Keeping an Eye on Children

The campaign to promote the culture of visual prevention in children involved Bologna schools in April.
Federico Bartolomei

The campaign Keeping an Eye on Children, organized and promoted by the International Agency for the Prevention of Blindness (IAPB Italia onlus), has come to Bologna thanks to the collaboration between the local branch of the Italian Union of the Blind and Partially Sighted and the Istituto Cavazza. The purpose of the project, which was held in April, was to promote the culture of vision prevention in children through vision checks and the dissemination of information materials within participating schools. Children between the ages of 3 and 11 were examined by a team of ophthalmologists and orthoptists who went directly into the schools. 

Poster of the initiative "Keeping an Eye on Children"

Doing pediatric prevention is important because children are not always able to notice and report the presence of a vision problem on their own. In older children, an uncorrected refractive defect, such as hypermetropia, could cause difficulties in concentration and learning, possibly affecting school performance in younger children. It could also lead to the onset of amblyopia, or reduced development of visual function in one or both eyes. 

Group of children in the classroom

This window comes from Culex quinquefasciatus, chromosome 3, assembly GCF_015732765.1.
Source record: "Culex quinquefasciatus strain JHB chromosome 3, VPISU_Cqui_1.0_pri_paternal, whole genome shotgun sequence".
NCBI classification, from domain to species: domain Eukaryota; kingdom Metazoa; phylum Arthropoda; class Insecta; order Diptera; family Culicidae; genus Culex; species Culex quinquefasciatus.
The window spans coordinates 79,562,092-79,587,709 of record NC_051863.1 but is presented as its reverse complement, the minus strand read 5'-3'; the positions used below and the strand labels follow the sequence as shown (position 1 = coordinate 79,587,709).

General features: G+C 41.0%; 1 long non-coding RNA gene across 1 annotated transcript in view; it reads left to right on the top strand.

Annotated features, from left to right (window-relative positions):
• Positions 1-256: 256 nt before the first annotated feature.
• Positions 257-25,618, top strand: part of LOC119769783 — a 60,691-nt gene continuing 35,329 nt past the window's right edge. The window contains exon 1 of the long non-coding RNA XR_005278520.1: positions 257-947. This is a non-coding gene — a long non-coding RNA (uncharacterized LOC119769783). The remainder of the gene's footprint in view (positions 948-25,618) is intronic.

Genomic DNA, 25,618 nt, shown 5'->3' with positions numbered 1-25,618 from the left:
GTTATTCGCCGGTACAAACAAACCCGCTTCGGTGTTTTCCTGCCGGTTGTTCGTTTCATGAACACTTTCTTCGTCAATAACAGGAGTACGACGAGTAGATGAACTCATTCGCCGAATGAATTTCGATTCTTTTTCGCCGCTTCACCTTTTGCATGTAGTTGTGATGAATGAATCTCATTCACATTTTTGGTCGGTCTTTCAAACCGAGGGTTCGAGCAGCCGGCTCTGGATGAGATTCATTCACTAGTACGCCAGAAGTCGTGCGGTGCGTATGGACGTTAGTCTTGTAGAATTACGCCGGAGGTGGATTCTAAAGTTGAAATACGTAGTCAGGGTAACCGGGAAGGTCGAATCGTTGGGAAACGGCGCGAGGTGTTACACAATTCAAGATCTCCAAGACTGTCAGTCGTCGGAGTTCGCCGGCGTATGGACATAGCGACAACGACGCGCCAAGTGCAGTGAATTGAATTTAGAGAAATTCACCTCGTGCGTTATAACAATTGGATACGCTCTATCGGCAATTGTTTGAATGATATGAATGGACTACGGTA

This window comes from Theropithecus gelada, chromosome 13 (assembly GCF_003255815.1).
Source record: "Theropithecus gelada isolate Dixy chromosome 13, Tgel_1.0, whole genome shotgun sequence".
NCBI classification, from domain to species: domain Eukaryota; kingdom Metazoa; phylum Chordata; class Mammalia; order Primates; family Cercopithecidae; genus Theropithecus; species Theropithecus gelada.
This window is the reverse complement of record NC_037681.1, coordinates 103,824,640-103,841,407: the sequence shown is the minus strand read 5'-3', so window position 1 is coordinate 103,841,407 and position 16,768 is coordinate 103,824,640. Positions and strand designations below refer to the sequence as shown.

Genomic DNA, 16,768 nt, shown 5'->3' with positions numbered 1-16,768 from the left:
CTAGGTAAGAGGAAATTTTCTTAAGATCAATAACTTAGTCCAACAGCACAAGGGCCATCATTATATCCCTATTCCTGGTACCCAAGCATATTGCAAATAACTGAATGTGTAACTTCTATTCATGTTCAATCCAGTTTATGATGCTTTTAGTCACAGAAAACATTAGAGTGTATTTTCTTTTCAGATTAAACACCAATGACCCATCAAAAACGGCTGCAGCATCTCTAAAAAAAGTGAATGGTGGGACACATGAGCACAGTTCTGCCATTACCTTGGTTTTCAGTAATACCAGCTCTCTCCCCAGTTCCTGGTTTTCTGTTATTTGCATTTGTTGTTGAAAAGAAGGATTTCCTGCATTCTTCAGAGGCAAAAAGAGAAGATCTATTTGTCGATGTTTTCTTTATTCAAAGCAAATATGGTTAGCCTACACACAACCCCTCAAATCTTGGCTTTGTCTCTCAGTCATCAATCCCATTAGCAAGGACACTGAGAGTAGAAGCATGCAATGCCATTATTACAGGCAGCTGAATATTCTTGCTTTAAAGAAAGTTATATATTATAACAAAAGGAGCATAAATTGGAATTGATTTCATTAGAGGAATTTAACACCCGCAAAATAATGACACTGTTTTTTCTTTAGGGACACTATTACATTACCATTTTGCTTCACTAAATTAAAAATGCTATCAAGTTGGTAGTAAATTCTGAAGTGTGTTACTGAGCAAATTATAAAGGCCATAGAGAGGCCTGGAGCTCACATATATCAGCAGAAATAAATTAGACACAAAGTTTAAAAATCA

This can occur because of a visual defect present in early childhood, a period during which the development and maturation of the visual system is accomplished, and if not treated promptly, this condition can result in a permanent defect. The most common causes of amblyopia are strabismus and refractive errors such as untreated hyperopia, astigmatism, and myopia. The risk of developing amblyopia, due to an untreated eye condition, is present in the first 4-5 years of life, that is when plastic changes occur within the developing visual system. The diagnosis must therefore take place as early as possible or in the period in which the visual system is still susceptible to modifications and enhancements if treated properly. According to statistics, amblyopia affects from 1.6% to 3.6% of the population. Since amblyopia is curable only at an early age, early detection and timely treatment are key. The topic of visual prevention and rehabilitation in children has always been part of the mission of the Cavazza Institute, which every year organizes the AMGO (a me gli occhi) Conference, a travelling educational event of national scope, aimed at experts in the field and which in September 2023 will be held in Cagliari.


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